Take an Alternate Route

Greg Stinnett

New York Police Department Officers Jason Rivera and Wilbert Mora were murdered while investigating a domestic violence incident at an apartment in Harlem. Officer Rivera was just 22 years old and had been a cop for less than a year and a half. Officer Mora was 27 years old and had been a cop for four years.

On January 28, thousands of NYPD officers lined the streets of lower Manhattan to pay respect to Officer Rivera. As I scrolled through the internet looking at the powerful images and watching videos of the service, I came upon a video made by a young woman named Jacqueline Guzman who was walking down the street.

In the video, Ms. Guzman said: “We do not need to shut down most of lower Manhattan because one cop died for probably doing his job incorrectly. They kill people who are under 22 every single day for no good reason and we don’t shut down the city for them.”

Ms. Guzman went on to make a few other comments that are not worth mentioning. My first reaction was probably the same as yours: I was pissed off. As I processed the comments she made, I actually felt sorry for her. Not because she had to walk a few extra blocks, nor because she felt so aggrieved that she had to take to TikTok to blast her emotional outburst to her hundreds of followers, but because she was not mature enough to appreciate the moment.

I couldn’t help but think that at around the same time Ms. Guzman had to knock out an extra block or two, a mom and dad were sitting inside a church staring at their son’s casket while their daughter-in-law was standing in front of them eulogizing her dead husband. All while tens of thousands of men and women who called Officer Rivera their brother stood outside the church in the snow and rain. I would bet the majority of those cops had never met Officer Rivera, but that doesn’t matter.

What those cops lining the streets knew, and what all cops know, is that life is fleeting. It takes a special human being to strap on body armor and a gun belt, then go into our community and live in the worst 20 or 30 minutes of someone else’s life.

On January 21, everything Officer Rivera and Officer Mora had and would ever have in this world ended. It ended at the hands of a man they went to help. That worst 20 or 30 minutes of someone else’s life destroyed the lives of Officer Rivera’s and Officer Mora’s families forever.

That’s the reason Ms. Guzman had to walk a few extra blocks on January 28. I’m sorry she did not have the presence of mind to stop but for a few seconds and silently acknowledge that maybe someone else just a few blocks away was having a much worse day.

I do not know Ms. Guzman. I do not know her life story or motive for her rant. Maybe she was having a bad day and made some stupid comments on social media. Maybe she has a genuine disdain for law enforcement. Maybe she is a great person who said some dumb things. To be certain, we are all guilty of that from time to time.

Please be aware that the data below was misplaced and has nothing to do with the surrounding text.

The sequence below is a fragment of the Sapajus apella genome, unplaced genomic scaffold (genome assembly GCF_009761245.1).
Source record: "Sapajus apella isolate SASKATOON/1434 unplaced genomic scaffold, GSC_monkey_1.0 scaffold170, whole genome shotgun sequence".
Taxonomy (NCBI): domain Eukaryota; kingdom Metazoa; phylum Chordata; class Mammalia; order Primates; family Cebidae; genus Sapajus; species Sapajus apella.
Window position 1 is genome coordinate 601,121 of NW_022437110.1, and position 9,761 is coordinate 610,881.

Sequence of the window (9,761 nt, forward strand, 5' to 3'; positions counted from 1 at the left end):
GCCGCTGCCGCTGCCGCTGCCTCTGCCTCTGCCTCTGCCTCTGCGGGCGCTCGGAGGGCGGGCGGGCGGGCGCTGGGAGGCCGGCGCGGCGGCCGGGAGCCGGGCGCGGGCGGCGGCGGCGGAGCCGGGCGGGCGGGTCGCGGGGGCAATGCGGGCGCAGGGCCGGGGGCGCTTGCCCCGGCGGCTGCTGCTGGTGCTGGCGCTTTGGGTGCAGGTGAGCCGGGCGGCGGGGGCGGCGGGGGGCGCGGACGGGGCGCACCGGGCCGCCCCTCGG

What I do know is that on February 2, Ms. Guzman will be walking a few extra steps that day as well. That is the day Officer Mora will be laid to rest. And you can bet your entire paycheck the men and women of the NYPD will be out there en masse to send their brother home. They will be wearing their dress uniforms and white gloves, lined up by the thousands, because that is what they do. It’s what they’ve always done. And it’s the right thing to do.

My hope is that on February 2, while Ms. Guzman is knocking out those extra steps, she takes a moment to reflect on Officer Mora’s life. To appreciate a man who walked into a stranger’s apartment to simply help another human being, only to be murdered for his efforts. To appreciate the fact that a few blocks away, some people are having a much worse day than hers.

In any event, one day, when Ms. Guzman is experiencing the worst 20 or 30 minutes of her life, she will beg for help. And those men and women she passed wearing their dress blue uniforms and white gloves will come running — regardless of how she truly feels about them. They will knowingly sacrifice everything they have and ever will have to help her.

And that, Ms. Guzman, is why they get to shut down most of lower Manhattan.

The New York Post interviewed Patrick Lynch, the president of the Police Benevolent Association of the City of New York. He told the Post in part that it was time for those who stand with us to speak up and push back. Lynch could not be more right.

This profession is hemorrhaging good men and women who have had enough of the anti-police and “defund the police” narrative. Many departments cannot fill vacancies. Many officers who could work 25 to 30 years on the job are retiring early.

The men and women of this profession know the overwhelming majority of our citizenry supports the police. It’s time for our supporters to step up and make their voices heard. We are waiting.

Godspeed to Officer Rivera and Officer Mora. God bless their families. And to my brothers and sisters of the NYPD who stood out there to send Officer Rivera home, and to those who will stand to send Officer Mora home, God bless, stay safe and thank you.